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Water is Life

By Robin Buyers

Elders say that the First Teaching is Gratitude for Life. When Elder Jimmy Dick holds a Sunrise Ceremony, he shares this Teaching, and counsels greeting each day with a drink of water. Kairos Blanket Exercise facilitator, trainer, and Grandmother, Mim Harder agrees, saying that we might pause even to acknowledge the Water that is part of our morning cup of coffee or tea.


Gardeners come to understand that Water is Life in the tending of what has been planted. July began hot and dry, 10 days without a drop of rain. Robin and Michael Buyers, Nelly Kimunguyi, and Betsy Anderson worked out a schedule for ensuring that the gardens got the water they needed every morning, before the sun hit the leaves.


One morning, Lorraine Cowley came by to commiserate about the time and effort it takes to water at St. Matt’s, given the placement of the outdoor taps in our aging building. It seems the Cowley family had taken on garden care in the past, and discovered that the tap in the east narthex window well required considerable athleticism, even for the tall and long-limbed, to use. After one attempt, we’d settled on using only the tap under the Rushton Road stairs, still not easy to reach, but doable.


And then the rain came. First a Wednesday storm that tested the trellising of our tomatoes and beans. Then a full day Saturday of the gentle rain that allows our Relations, the Plants, to drink deep and thrive. Many of us in the congregation were able to taste and see the lushness of the gardens when we met at a distance last Sunday afternoon to wish Lauren and Ruby well on her parental leave.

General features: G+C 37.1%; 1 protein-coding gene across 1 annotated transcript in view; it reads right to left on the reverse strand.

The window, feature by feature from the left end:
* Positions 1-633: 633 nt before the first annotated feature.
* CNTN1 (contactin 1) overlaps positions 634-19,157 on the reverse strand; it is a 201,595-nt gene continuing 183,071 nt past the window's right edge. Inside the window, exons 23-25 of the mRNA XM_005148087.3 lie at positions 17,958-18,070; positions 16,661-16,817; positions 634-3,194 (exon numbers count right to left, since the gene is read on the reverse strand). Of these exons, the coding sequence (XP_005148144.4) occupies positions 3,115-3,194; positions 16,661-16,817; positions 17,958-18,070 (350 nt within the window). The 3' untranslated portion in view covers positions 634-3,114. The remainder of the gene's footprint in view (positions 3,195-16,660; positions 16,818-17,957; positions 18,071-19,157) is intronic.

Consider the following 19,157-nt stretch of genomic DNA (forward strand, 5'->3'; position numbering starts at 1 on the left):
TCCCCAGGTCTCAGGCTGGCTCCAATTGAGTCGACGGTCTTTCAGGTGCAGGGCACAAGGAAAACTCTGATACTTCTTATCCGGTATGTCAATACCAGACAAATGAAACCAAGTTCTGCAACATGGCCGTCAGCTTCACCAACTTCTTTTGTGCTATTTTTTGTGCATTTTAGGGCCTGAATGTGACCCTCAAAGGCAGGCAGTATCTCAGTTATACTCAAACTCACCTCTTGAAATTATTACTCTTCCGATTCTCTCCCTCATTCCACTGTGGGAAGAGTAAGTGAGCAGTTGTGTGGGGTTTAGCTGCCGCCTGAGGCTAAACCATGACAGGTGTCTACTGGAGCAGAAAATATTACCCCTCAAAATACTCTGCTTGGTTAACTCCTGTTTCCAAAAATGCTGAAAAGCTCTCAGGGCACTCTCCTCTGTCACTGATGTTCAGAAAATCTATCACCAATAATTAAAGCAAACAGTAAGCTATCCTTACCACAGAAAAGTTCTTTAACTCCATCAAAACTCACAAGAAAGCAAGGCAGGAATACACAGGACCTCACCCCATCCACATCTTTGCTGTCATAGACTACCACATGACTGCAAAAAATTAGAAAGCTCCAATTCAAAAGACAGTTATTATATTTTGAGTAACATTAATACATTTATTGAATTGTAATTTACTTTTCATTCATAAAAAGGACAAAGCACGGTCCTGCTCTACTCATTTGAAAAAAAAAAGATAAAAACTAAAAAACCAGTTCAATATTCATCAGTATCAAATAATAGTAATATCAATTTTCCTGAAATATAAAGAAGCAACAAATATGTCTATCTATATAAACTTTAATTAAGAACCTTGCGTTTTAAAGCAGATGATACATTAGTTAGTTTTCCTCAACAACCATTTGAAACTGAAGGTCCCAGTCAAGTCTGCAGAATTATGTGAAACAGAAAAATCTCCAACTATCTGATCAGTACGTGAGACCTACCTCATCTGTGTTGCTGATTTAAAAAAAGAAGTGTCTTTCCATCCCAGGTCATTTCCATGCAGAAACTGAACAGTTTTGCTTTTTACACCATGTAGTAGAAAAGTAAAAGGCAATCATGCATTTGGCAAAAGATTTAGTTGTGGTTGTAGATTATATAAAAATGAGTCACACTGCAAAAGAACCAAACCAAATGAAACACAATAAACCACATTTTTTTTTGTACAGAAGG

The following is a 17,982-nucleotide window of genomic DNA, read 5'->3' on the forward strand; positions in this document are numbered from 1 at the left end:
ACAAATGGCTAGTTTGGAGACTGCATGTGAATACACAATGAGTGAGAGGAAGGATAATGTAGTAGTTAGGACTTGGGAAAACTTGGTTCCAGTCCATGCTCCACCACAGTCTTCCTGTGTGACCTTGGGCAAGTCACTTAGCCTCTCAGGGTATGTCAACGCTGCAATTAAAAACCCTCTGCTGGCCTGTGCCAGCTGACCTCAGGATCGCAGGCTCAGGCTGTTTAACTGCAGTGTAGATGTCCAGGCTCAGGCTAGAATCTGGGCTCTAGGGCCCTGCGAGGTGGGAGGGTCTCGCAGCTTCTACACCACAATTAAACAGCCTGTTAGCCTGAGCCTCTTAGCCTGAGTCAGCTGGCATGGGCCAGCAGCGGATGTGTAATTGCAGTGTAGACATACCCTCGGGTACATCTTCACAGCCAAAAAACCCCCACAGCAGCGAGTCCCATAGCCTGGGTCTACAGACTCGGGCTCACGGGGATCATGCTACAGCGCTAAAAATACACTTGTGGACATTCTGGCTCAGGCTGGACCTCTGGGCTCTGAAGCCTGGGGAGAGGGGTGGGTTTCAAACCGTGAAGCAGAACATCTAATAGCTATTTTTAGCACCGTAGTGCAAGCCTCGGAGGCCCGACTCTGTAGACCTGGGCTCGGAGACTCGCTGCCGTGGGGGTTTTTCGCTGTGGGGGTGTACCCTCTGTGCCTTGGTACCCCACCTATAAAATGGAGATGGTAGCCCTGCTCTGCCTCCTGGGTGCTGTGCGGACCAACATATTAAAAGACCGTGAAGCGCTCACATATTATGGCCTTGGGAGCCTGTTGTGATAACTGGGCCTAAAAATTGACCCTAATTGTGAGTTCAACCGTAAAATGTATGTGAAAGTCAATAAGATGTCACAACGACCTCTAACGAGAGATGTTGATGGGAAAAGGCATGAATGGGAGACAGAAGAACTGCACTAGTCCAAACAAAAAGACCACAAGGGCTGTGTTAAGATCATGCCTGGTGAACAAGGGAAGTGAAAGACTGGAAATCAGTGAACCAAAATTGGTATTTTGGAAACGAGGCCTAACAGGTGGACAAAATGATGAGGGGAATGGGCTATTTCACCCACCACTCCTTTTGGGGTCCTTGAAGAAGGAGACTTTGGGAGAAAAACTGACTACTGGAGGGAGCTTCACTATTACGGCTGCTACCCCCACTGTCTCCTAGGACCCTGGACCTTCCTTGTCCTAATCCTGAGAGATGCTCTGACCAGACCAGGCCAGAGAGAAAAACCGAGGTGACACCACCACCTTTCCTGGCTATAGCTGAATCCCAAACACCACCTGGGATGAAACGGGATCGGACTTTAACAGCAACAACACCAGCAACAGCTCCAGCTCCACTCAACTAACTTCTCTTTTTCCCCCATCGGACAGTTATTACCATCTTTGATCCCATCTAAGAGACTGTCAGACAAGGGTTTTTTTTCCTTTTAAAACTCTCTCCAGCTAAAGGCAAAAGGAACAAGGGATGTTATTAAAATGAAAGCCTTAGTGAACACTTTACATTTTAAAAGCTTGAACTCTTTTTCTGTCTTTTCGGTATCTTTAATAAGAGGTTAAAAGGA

By this week, the serviceberries were juicier, the vines of beans and squash longer, the tomatoes taller. Once the sun came out, we were back to daily watering, but with the task made


easier by our beloved solver-of-all-problems-with-the-church-building, John Shipman. There’s now a tap at the top of the west narthex window well. We are so grateful.


Catherine Brooks closed our Summer Solstice Circle to bless the Right Relations Garden with the Anishinaabe Water Song, a song Elder Mary Lou Smoke says people learn so fast its as if they’ve known it all their lives:


Wichita do ya do ya do ya

Wichita do ya do ya do ya

Wichita do ya do ya do ya

Wichita do ya do ya heh


Wacha tonaya hey ya hey ya

Wacha tonaya hey ya hey


The sound of Water flowing, sometimes fast, sometimes slow, that Life that gave us birth, lives in our bodies, and quenches the thirst for Life of All Our Relations, all living things.


Art by Shawna Brooks


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